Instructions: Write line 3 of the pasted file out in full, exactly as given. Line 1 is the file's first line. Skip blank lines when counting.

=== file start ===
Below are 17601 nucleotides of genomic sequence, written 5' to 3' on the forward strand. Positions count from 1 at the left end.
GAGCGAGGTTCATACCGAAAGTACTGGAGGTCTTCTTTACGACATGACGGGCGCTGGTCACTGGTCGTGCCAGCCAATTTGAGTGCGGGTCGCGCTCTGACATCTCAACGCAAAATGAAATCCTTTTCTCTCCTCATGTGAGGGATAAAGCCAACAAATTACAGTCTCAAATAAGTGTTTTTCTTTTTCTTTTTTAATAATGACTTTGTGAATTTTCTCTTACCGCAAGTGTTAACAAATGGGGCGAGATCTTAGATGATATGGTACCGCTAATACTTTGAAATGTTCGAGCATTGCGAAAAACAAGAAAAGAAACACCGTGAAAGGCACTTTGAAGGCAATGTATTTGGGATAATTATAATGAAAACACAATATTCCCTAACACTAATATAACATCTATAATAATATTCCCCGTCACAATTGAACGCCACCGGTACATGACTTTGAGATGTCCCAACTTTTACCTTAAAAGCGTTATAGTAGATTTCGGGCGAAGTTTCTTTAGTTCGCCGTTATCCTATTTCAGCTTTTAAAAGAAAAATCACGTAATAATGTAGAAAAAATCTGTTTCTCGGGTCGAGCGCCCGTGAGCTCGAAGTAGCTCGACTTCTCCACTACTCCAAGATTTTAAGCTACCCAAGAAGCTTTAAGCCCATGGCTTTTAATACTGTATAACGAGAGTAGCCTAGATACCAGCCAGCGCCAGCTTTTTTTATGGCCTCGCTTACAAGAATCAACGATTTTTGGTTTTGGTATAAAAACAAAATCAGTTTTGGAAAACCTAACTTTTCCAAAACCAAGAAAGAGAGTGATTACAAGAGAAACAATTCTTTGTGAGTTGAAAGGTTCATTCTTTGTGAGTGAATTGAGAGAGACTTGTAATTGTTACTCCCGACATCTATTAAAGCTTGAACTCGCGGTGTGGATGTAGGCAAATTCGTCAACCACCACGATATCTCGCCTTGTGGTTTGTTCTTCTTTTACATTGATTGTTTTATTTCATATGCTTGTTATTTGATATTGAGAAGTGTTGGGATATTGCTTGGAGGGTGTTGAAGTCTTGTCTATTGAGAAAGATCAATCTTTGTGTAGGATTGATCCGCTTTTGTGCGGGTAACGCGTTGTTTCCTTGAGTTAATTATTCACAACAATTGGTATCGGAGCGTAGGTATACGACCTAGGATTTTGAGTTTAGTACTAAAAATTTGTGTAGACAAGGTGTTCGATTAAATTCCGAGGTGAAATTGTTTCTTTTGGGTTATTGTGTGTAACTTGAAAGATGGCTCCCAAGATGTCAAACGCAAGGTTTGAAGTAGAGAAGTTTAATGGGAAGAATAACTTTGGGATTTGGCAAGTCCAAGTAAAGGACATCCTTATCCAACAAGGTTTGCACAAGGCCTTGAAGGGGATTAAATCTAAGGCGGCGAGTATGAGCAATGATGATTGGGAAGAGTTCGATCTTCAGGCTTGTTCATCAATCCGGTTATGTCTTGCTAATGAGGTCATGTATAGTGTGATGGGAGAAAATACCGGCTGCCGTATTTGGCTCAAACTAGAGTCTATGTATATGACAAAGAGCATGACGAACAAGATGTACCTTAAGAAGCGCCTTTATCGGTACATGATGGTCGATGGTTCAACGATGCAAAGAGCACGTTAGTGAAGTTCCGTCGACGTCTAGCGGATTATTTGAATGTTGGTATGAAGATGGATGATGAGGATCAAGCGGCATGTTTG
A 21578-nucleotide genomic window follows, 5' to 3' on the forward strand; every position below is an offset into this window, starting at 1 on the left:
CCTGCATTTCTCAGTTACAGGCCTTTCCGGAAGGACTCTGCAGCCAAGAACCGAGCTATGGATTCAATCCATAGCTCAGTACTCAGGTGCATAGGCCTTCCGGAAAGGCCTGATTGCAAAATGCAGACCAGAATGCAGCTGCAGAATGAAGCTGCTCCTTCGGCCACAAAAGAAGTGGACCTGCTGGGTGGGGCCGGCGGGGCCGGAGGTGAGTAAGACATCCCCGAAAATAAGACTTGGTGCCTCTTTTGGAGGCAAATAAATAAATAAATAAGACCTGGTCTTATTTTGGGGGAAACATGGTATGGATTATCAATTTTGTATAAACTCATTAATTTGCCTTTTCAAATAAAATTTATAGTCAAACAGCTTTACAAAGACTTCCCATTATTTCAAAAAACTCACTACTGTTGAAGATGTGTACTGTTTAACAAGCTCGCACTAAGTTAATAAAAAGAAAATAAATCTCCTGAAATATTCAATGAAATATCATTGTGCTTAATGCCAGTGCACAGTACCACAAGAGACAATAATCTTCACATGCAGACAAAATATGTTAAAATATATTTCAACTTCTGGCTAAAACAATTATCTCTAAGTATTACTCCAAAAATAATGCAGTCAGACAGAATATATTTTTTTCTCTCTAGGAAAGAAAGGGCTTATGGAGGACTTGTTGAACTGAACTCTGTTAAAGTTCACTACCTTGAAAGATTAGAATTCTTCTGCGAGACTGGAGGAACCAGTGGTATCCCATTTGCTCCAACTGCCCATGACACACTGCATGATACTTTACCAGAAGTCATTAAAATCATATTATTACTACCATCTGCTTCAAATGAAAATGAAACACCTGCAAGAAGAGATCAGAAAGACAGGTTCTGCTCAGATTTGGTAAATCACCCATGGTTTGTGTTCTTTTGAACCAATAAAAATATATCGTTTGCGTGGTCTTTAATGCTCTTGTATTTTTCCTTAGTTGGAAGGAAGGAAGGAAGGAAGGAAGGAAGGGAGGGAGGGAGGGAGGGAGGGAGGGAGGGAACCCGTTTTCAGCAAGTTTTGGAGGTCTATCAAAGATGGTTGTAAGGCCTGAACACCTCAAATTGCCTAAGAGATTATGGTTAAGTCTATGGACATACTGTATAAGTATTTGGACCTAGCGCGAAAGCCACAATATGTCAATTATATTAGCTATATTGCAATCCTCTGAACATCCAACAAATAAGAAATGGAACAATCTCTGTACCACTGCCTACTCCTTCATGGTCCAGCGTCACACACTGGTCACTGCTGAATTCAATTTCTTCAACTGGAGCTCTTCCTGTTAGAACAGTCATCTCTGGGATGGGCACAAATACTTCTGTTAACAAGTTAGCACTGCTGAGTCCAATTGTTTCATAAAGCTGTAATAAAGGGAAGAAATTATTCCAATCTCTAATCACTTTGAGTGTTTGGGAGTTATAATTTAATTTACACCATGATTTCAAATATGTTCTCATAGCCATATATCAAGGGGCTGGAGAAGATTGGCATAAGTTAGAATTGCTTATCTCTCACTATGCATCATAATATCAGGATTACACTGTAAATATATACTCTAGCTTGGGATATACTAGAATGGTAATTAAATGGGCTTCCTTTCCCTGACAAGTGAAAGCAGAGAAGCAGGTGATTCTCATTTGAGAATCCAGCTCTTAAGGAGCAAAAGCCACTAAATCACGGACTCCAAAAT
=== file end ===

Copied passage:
A 21578-nucleotide genomic window follows, 5' to 3' on the forward strand; every position below is an offset into this window, starting at 1 on the left: